As rare as it is, the cobra lily (Darlingtonia californica) has an unusual appearance that makes it easily identifiable. Dangling from the curving, purple-mottled yellow-green plant that has a form resembling a cobra is a specialized, purplish-red leaf that looks like a cobra's forked tongue. This nectar-filled appendage attracts insects through an opening on its surface. The unsuspecting bugs eventually fall into a chamber of bacterial-filled solution that dissolves them into plant-feeding broth. Because its growing conditions are so difficult to duplicate, cobra lily is a carnivorous plant best enjoyed in the wild.
Cobra lily, also known as the California pitcher plant, grows wild in a few secluded areas of the northern California mountains and southern Oregon coast. Because it has protected status in both states, collecting the plant in the wild is illegal. One major habitat of cobra lily is Darlingtonia Bog in the Butterfly Valley Botanical Area, which is in Plumas National Forest and about a three-hour drive northeast of Sacramento, California. Another one of its habitats is Oregon's Darlingtonia State Natural Site near Florence. Like other carnivorous plants, cobra lily flourishes in serpentine soils and sphagnum peat bogs inhospitable to other vegetation. In most cases in the wild, the plant inhabits sloping terrain with cold spring water flowing over or just beneath the soil.
Cobra lily grows as a perennial in U.S. Department of Agriculture plant hardiness zones 7 through 10. A cobra lily native to mountains does best in a site exposed to partial sun to full sun while a cobra lily native to the coast does better in a partial- to full-shade location, especially where summer is hot. Because the bulk of its nutrition comes from insects and the remainder from photosynthesis, cobra lily doesn't need fertilizer. Its survival depends on constant access to water. The plant spreads by its thick roots, or rhizomes, that grow just beneath the soil's surface. Without a nearby source of cold, seeping water bathing and carrying oxygen to its rhizomes, a cobra lily may collapse and die.
Cobra lilies grown from seeds take two to four years to become large enough for individual pots. If you want to reduce the wait, choose an already-started mountain cobra lily raised outdoors instead of in a greenhouse. The mountain plant tolerates wide temperature swings and low humidity much better than a plant from the Oregon coast. In order to mimic your young plant's natural growing conditions, plant it in a loose, moisture-retaining medium that is 1 part peat moss, 1 part orchid bark and 1 to 2 parts pumice or perlite, according to a Sarracenia Northwest online article. Its pot should be a shallow, wide container that is the size of a cat litter pan and that has several bottom drainage holes.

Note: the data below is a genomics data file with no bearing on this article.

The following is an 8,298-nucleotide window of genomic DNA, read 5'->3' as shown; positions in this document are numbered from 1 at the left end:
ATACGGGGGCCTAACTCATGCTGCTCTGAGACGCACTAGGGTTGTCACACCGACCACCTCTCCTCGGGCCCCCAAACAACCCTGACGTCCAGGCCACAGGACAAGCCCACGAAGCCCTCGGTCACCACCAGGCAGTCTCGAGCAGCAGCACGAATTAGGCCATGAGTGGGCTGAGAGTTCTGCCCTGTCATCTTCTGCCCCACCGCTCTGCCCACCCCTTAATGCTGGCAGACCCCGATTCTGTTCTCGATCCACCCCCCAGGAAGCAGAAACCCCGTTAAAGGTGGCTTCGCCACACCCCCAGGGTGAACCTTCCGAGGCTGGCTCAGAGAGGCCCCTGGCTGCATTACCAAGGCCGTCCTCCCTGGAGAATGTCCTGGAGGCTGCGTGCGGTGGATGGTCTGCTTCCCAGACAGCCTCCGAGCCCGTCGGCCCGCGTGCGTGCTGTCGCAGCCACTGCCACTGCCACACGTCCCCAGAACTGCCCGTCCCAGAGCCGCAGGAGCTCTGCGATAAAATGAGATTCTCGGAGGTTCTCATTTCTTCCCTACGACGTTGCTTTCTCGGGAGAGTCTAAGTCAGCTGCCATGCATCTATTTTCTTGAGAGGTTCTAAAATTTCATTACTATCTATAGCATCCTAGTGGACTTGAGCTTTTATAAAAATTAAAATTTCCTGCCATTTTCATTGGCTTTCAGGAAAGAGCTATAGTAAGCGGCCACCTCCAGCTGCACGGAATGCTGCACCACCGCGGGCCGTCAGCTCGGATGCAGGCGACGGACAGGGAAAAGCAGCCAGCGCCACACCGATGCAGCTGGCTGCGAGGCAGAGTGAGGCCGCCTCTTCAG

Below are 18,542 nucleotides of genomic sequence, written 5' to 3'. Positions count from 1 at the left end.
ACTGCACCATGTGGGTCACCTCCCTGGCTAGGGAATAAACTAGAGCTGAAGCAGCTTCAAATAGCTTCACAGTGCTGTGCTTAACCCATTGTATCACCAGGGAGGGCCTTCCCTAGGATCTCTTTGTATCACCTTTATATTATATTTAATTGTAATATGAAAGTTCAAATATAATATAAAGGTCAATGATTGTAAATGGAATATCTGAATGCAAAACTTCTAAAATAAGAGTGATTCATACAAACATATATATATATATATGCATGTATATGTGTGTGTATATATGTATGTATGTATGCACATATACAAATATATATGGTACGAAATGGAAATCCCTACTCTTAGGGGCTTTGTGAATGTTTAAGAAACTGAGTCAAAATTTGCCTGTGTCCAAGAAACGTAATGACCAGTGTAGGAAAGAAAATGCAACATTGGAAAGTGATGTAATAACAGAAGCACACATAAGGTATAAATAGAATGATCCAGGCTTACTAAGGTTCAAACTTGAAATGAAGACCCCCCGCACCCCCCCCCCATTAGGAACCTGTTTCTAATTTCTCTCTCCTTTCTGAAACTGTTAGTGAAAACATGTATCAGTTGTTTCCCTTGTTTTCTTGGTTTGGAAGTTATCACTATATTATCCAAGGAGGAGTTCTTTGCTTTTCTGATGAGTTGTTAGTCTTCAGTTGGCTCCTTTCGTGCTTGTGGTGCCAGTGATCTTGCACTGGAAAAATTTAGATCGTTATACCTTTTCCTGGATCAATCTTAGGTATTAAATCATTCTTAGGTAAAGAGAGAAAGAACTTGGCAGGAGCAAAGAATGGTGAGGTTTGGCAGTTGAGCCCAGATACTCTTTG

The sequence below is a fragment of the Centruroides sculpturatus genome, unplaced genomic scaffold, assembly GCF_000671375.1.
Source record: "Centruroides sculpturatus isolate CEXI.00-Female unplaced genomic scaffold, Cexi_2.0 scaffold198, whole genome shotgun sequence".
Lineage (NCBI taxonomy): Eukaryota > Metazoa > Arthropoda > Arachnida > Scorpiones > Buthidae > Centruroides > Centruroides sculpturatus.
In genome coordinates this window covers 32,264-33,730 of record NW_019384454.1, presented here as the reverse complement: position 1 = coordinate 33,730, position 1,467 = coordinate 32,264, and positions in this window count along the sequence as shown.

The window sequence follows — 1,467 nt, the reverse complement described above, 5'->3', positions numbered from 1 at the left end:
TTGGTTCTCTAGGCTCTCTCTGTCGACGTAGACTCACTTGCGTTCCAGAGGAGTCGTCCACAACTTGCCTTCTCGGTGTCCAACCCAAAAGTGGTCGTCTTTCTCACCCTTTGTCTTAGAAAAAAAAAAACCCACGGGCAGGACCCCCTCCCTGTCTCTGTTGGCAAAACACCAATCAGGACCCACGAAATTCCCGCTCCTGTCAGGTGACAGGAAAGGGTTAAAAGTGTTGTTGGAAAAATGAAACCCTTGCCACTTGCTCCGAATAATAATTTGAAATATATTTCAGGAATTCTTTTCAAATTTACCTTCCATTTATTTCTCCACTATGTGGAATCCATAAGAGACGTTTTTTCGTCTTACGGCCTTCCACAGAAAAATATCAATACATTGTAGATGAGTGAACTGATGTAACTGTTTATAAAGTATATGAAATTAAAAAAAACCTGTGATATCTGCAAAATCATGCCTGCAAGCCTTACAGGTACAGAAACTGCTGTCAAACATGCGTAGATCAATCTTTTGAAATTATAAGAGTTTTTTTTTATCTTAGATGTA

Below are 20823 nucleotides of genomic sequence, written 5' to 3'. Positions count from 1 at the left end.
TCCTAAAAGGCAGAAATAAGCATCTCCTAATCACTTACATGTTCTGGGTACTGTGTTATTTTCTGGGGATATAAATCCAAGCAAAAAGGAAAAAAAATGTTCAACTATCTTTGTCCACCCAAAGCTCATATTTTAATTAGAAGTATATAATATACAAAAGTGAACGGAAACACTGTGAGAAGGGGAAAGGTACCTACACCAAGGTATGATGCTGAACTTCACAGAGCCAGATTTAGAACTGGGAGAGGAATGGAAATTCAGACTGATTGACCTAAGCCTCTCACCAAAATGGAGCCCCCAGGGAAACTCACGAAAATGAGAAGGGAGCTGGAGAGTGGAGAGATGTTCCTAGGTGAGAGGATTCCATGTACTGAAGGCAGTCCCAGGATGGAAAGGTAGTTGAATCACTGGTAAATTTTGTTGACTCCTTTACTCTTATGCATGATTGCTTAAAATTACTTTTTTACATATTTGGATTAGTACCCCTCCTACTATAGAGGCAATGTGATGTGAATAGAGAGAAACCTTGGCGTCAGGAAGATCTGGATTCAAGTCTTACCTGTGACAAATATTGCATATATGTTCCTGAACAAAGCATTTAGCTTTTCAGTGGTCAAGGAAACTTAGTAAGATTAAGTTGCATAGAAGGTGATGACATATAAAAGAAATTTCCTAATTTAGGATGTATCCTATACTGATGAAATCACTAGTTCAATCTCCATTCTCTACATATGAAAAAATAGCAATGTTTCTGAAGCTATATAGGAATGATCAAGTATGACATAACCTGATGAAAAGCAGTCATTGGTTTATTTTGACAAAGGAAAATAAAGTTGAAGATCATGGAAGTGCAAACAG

Potted Specimen Care
From spring to fall, a potted cobra lily needs cold distilled water daily; in very hot weather, it needs watering each morning and evening. During its winter dormancy, move the potted plant to a location where the temperature remains below 50 degrees Fahrenheit, and set it on a shallow tray of distilled water to keep its growing medium moist. Cobra lily tolerates short periods at temperatures as low as 20 F without harm. In windy, subfreezing conditions, protect it from frost burn with a tarp, but prop the tarp so it doesn't touch the plant.
- KQED Science: Predatory Plant – Lure of the Cobra Lily
- International Carnivorous Plant Society: Growing Darlingtonia Californica
- U.S. Department of Agriculture, Forest Service: Butterfly Valley Botanical Area
- Oregon State Parks: Darlingtonia State Natural Site
- Sarracenia Northwest: Darlingtonia Care Guide
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